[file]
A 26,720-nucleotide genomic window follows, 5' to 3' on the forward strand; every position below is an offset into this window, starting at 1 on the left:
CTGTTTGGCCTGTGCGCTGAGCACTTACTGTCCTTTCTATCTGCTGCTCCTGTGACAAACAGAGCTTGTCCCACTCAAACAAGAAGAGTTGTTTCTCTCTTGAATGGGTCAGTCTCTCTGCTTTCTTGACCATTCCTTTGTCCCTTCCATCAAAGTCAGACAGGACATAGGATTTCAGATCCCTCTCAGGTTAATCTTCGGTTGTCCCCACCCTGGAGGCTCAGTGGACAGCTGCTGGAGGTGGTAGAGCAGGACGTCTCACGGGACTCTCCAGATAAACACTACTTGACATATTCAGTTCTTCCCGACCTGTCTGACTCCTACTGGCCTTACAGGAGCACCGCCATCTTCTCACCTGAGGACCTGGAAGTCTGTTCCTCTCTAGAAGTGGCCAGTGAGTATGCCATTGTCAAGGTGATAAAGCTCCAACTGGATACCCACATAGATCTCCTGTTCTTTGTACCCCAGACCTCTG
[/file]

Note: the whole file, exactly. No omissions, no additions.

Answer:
A 26,720-nucleotide genomic window follows, 5' to 3' on the forward strand; every position below is an offset into this window, starting at 1 on the left:
CTGTTTGGCCTGTGCGCTGAGCACTTACTGTCCTTTCTATCTGCTGCTCCTGTGACAAACAGAGCTTGTCCCACTCAAACAAGAAGAGTTGTTTCTCTCTTGAATGGGTCAGTCTCTCTGCTTTCTTGACCATTCCTTTGTCCCTTCCATCAAAGTCAGACAGGACATAGGATTTCAGATCCCTCTCAGGTTAATCTTCGGTTGTCCCCACCCTGGAGGCTCAGTGGACAGCTGCTGGAGGTGGTAGAGCAGGACGTCTCACGGGACTCTCCAGATAAACACTACTTGACATATTCAGTTCTTCCCGACCTGTCTGACTCCTACTGGCCTTACAGGAGCACCGCCATCTTCTCACCTGAGGACCTGGAAGTCTGTTCCTCTCTAGAAGTGGCCAGTGAGTATGCCATTGTCAAGGTGATAAAGCTCCAACTGGATACCCACATAGATCTCCTGTTCTTTGTACCCCAGACCTCTG